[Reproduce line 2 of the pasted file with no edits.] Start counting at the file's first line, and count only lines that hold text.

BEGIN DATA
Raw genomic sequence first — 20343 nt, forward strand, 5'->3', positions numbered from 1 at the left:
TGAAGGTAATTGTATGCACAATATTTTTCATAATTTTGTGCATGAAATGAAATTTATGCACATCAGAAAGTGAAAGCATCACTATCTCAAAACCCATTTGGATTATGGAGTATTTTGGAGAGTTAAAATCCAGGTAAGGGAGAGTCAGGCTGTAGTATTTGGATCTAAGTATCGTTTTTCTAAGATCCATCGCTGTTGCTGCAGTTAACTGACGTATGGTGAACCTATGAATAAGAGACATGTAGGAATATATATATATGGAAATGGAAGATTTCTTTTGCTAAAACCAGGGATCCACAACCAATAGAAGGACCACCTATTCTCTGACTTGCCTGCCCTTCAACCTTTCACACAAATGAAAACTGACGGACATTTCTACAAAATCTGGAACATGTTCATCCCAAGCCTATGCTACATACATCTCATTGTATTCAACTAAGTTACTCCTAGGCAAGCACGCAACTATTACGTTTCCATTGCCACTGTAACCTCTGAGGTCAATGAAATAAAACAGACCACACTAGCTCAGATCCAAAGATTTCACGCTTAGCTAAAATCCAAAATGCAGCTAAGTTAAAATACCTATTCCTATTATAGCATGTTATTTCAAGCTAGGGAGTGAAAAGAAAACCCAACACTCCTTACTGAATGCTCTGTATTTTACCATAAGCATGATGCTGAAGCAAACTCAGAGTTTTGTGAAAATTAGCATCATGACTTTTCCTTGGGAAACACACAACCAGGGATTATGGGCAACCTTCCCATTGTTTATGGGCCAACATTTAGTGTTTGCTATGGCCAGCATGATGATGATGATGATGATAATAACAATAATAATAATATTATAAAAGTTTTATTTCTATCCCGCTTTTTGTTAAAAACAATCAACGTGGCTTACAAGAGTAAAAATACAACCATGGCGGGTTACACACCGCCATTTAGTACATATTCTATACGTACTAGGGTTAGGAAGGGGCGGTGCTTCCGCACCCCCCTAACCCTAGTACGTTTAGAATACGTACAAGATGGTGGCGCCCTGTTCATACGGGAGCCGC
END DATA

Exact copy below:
TGAAGGTAATTGTATGCACAATATTTTTCATAATTTTGTGCATGAAATGAAATTTATGCACATCAGAAAGTGAAAGCATCACTATCTCAAAACCCATTTGGATTATGGAGTATTTTGGAGAGTTAAAATCCAGGTAAGGGAGAGTCAGGCTGTAGTATTTGGATCTAAGTATCGTTTTTCTAAGATCCATCGCTGTTGCTGCAGTTAACTGACGTATGGTGAACCTATGAATAAGAGACATGTAGGAATATATATATATGGAAATGGAAGATTTCTTTTGCTAAAACCAGGGATCCACAACCAATAGAAGGACCACCTATTCTCTGACTTGCCTGCCCTTCAACCTTTCACACAAATGAAAACTGACGGACATTTCTACAAAATCTGGAACATGTTCATCCCAAGCCTATGCTACATACATCTCATTGTATTCAACTAAGTTACTCCTAGGCAAGCACGCAACTATTACGTTTCCATTGCCACTGTAACCTCTGAGGTCAATGAAATAAAACAGACCACACTAGCTCAGATCCAAAGATTTCACGCTTAGCTAAAATCCAAAATGCAGCTAAGTTAAAATACCTATTCCTATTATAGCATGTTATTTCAAGCTAGGGAGTGAAAAGAAAACCCAACACTCCTTACTGAATGCTCTGTATTTTACCATAAGCATGATGCTGAAGCAAACTCAGAGTTTTGTGAAAATTAGCATCATGACTTTTCCTTGGGAAACACACAACCAGGGATTATGGGCAACCTTCCCATTGTTTATGGGCCAACATTTAGTGTTTGCTATGGCCAGCATGATGATGATGATGATGATAATAACAATAATAATAATATTATAAAAGTTTTATTTCTATCCCGCTTTTTGTTAAAAACAATCAACGTGGCTTACAAGAGTAAAAATACAACCATGGCGGGTTACACACCGCCATTTAGTACATATTCTATACGTACTAGGGTTAGGAAGGGGCGGTGCTTCCGCACCCCCCTAACCCTAGTACGTTTAGAATACGTACAAGATGGTGGCGCCCTGTTCATACGGGAGCCGC